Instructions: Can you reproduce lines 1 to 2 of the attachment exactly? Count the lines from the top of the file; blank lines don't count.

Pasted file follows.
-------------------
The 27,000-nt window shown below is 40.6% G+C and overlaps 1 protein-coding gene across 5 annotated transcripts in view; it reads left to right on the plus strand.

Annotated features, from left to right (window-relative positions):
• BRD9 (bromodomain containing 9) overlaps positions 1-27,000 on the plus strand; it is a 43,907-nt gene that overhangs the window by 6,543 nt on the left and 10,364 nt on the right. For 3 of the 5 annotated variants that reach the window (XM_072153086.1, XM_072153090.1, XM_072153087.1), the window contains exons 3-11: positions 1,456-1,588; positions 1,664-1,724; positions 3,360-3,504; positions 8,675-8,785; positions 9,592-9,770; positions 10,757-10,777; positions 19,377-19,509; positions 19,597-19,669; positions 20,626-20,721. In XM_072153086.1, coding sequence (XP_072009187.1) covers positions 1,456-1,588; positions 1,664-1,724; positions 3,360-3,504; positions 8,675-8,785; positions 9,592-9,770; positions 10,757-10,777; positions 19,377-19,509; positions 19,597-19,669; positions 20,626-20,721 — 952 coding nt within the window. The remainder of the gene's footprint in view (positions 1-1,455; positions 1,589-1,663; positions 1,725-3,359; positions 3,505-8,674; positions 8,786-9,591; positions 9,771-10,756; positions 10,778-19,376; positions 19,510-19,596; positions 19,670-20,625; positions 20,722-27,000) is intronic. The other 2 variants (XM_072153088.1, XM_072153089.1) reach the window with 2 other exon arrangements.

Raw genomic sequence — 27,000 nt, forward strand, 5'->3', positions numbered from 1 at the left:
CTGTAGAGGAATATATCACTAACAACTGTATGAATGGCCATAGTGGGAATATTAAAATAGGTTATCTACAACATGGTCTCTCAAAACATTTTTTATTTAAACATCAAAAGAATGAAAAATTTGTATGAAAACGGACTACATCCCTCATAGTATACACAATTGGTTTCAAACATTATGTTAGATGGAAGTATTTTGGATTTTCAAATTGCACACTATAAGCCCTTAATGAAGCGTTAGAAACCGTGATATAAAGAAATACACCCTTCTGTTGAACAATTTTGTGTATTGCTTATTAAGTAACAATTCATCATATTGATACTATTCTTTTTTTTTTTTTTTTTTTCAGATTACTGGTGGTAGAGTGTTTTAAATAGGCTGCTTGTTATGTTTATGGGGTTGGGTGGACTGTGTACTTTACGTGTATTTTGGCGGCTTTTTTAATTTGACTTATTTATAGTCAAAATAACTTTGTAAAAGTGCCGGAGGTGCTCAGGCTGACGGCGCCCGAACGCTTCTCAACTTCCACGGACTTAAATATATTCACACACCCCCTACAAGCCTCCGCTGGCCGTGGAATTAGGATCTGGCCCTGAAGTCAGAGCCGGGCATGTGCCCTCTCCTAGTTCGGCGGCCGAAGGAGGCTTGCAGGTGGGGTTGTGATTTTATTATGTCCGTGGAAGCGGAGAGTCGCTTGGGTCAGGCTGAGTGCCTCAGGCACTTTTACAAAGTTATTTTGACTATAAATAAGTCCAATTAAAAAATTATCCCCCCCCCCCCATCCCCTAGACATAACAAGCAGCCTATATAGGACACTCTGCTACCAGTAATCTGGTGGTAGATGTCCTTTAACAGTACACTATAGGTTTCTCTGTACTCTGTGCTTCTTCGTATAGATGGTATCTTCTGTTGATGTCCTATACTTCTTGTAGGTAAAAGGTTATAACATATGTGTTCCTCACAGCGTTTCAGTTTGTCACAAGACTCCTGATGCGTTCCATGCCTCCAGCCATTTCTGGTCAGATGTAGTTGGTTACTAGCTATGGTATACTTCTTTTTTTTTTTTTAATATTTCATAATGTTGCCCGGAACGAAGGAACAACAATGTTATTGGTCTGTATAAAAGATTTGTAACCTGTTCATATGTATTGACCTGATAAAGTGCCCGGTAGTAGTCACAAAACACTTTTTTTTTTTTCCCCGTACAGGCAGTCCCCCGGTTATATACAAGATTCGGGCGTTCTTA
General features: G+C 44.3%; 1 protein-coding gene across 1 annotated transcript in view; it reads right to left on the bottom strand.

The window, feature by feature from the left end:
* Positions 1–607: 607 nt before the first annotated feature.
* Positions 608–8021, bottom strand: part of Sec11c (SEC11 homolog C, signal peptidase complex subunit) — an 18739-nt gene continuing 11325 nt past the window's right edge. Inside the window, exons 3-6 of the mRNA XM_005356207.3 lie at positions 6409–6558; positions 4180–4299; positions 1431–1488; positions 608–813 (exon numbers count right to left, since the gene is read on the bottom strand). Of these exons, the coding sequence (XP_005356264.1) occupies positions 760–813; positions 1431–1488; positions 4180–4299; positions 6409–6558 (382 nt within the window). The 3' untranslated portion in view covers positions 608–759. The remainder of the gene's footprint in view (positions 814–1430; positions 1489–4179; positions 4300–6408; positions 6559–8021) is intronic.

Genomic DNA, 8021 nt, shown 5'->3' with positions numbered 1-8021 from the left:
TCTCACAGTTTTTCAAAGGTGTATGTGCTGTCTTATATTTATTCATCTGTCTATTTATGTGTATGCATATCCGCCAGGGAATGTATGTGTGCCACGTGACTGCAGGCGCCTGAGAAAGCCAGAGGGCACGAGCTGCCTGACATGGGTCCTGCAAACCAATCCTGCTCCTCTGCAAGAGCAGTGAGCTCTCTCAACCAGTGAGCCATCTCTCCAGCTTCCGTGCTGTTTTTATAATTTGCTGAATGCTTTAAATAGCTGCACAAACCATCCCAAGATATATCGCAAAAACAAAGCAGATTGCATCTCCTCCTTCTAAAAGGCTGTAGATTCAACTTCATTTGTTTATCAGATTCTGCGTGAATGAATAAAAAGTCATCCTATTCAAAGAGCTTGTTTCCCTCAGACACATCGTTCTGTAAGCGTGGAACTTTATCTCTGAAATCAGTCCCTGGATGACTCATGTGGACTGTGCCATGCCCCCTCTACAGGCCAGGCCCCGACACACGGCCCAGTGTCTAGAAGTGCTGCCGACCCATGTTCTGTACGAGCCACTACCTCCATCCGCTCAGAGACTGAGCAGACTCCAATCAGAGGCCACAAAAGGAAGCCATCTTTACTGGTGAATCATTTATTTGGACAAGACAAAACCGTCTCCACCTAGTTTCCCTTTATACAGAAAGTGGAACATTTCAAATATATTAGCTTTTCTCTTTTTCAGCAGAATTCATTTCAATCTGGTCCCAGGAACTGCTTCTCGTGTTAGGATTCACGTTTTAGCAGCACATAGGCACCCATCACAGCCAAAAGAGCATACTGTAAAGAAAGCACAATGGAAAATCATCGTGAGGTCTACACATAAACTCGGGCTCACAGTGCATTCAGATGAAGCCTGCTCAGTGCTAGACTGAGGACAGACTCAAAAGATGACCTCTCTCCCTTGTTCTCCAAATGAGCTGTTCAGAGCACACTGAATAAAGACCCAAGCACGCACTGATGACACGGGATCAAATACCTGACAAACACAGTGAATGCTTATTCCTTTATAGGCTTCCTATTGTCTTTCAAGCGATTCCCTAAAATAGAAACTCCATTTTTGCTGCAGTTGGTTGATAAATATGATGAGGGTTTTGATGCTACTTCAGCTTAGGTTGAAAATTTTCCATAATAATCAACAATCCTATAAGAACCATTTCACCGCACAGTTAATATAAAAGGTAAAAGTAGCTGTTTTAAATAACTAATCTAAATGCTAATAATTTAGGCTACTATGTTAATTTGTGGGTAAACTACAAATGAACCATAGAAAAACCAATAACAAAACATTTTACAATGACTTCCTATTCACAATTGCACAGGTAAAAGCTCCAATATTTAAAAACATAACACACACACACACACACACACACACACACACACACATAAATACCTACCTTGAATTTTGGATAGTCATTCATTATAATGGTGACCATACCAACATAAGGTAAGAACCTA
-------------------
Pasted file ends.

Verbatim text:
The 27,000-nt window shown below is 40.6% G+C and overlaps 1 protein-coding gene across 5 annotated transcripts in view; it reads left to right on the plus strand.

Annotated features, from left to right (window-relative positions):